Since being acquired by Shimano in 2016, Lazer's presence within cycling has grown and grown, especially in off-road markets. The company may have well been known in its native Europe as an old-school brand with cyclocross and road pedigree but until recently wasn't as common of a sight on the heads of mountain bikers.

However, after several years of slowly building up momentum, it really feels like Lazer has arrived, releasing sleeker-looking helmets that hit the key notes of aesthetics and protection. And the protection can not be understated, with the Coyote Kineticore being granted a 5-star protection rating from Virginia Tech.

Of course, looks aren't the be-all and end-all, but I think most of us would acknowledge that we want a helmet that is both safe and that doesn't make us stick out like a sore thumb.

Coyote KinetiCore Details
• KinetiCore Integrated Rotational Impact Protection
• Has aftermarket light and fleece liner
• Crash replacement program offered
• Weight: 340 grams (size M)
• Five star Virginia Tech rating, CPSC certified
Colors: cali, white/black, black, light blue, dark green, purple fade


The Coyote helmet has 21 vents but that only tells half the story as to how this helmet keeps you cool. Oftentimes, I find myself rolling my eyes as I hear about how this particular helmet has some proprietary technology or some magical venting, but in this instance, it's not all marketing spiel. The ribbed and raised internal profile genuinely do a notably better job of keeping air circulating around your head than many other models that I have tried. In fact, when going between different helmets that airflow was always noticeable in comparison.


At the heart of Lazer helmets is their own rotational impact protection system called KinetiCore. In 2022, when they announced their new technology and its use in their helmets, they were quick to point out that they had up until that point used MIPS all through their ranges. The KinetiCore design involves shaping the EPS foam into blocks that are intended to deform and shear to reduce the force of an impact.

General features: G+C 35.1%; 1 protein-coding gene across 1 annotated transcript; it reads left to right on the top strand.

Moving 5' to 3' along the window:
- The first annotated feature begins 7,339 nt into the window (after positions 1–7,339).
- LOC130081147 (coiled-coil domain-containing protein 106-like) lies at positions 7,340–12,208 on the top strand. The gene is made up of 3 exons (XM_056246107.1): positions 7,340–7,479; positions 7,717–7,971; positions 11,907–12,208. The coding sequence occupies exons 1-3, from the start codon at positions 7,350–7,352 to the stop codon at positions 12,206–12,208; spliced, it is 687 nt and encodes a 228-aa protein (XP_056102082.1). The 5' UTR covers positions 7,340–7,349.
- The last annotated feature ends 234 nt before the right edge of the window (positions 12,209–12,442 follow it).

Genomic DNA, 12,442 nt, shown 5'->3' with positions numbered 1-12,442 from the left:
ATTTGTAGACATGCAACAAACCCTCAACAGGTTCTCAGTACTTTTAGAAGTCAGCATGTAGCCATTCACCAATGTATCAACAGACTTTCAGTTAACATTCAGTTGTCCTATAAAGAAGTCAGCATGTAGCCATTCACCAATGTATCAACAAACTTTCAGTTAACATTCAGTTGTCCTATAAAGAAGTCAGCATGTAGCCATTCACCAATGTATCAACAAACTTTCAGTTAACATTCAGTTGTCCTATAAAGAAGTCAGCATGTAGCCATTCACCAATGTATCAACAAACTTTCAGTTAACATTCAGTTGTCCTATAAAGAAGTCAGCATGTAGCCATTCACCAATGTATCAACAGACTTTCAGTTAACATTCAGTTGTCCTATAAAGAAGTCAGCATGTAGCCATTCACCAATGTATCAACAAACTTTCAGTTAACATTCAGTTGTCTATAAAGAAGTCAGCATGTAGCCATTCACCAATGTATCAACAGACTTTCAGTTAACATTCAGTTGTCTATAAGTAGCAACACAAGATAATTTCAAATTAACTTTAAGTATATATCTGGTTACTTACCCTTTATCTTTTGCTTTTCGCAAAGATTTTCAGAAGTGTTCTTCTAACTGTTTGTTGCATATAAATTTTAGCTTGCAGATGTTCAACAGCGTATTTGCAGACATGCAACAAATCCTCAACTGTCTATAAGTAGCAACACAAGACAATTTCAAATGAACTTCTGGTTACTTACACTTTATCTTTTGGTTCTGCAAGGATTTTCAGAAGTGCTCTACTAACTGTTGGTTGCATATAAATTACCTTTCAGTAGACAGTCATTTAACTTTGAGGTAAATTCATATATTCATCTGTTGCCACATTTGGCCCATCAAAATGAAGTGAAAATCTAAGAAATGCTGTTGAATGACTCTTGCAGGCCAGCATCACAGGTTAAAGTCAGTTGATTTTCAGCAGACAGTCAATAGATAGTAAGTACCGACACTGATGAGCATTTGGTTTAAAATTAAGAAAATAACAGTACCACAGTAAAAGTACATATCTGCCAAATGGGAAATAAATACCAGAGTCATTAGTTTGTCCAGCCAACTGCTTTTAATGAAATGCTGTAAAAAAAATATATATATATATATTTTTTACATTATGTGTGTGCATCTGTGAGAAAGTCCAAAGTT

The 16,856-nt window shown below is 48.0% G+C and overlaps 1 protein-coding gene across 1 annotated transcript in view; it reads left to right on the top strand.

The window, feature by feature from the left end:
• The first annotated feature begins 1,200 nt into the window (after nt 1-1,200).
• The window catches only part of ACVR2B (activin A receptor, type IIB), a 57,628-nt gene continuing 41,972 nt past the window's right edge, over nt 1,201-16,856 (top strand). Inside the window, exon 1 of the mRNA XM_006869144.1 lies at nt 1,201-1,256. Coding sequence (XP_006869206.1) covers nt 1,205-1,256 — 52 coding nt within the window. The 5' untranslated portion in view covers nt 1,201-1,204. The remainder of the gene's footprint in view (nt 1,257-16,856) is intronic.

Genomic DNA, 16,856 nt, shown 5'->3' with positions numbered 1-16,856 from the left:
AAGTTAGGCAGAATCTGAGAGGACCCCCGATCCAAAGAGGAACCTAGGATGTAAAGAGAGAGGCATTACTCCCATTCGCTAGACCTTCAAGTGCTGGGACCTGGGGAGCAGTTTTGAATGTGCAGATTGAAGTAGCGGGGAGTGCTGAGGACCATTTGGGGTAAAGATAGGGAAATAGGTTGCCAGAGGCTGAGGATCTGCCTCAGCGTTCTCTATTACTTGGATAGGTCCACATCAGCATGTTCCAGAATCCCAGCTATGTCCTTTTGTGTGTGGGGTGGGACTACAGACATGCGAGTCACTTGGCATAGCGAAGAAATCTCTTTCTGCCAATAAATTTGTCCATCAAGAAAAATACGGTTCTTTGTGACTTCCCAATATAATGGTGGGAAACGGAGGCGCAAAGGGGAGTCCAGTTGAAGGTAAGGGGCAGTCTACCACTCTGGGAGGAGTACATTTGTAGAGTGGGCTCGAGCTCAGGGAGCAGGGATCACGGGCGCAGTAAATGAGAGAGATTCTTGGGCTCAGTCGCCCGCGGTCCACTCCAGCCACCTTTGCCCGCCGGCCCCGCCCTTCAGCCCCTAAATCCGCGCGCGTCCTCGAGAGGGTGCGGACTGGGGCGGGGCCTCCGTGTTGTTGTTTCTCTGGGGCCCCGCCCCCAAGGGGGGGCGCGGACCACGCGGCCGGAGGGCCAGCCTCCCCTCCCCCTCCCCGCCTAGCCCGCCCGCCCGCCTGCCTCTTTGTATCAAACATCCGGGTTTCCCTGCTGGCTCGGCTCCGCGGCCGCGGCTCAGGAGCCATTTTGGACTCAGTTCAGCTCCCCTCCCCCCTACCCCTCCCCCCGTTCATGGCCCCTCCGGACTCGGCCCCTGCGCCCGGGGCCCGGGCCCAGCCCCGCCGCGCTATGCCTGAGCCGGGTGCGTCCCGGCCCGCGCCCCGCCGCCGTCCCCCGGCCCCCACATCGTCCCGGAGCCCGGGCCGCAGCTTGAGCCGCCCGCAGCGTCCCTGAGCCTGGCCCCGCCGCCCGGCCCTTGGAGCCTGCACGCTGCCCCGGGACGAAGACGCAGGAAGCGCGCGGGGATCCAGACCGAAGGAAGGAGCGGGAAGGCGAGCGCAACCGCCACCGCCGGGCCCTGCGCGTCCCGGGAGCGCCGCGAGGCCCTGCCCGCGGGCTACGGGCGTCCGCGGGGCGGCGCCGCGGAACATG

This technology isn't just reserved for Lazer's high-end helmets either; it's also used in some of their kid's and commuter helmets. I can't speak to the improved safety of this system but it should be noted its five-star score from Virginia Tech. One thing I do like about it though is the lack of creaking that you can get some MIPS systems. Although some generations are better than others, it's always irritated me.

The helmet has many of the features that you would expect, including an adjustable visor that aids eyewear storage and a magnetic buckle. Should you live in a climate cold enough to merit it, the helmet also has an aftermarket fleece liner available. It is also compatible with the Lazer Universal LED rear light.

Price & Weight

Although not a direct consequence of using their own rotational impact system, I also like the price. £79.99 seem reasonable to me for a mid-to-premium helmet. The styling, while inoffensive, can sometimes be a little bulbous and domed. This criticism is obviously quite superficial, but I'm not sure I'm convinced about the look of the curved visor. It looks like it came straight off an entry-level commuter helmet. Maybe if that bothers you you could spend more on something else. However, when it comes to actually riding, the value compared to the performance is very good.


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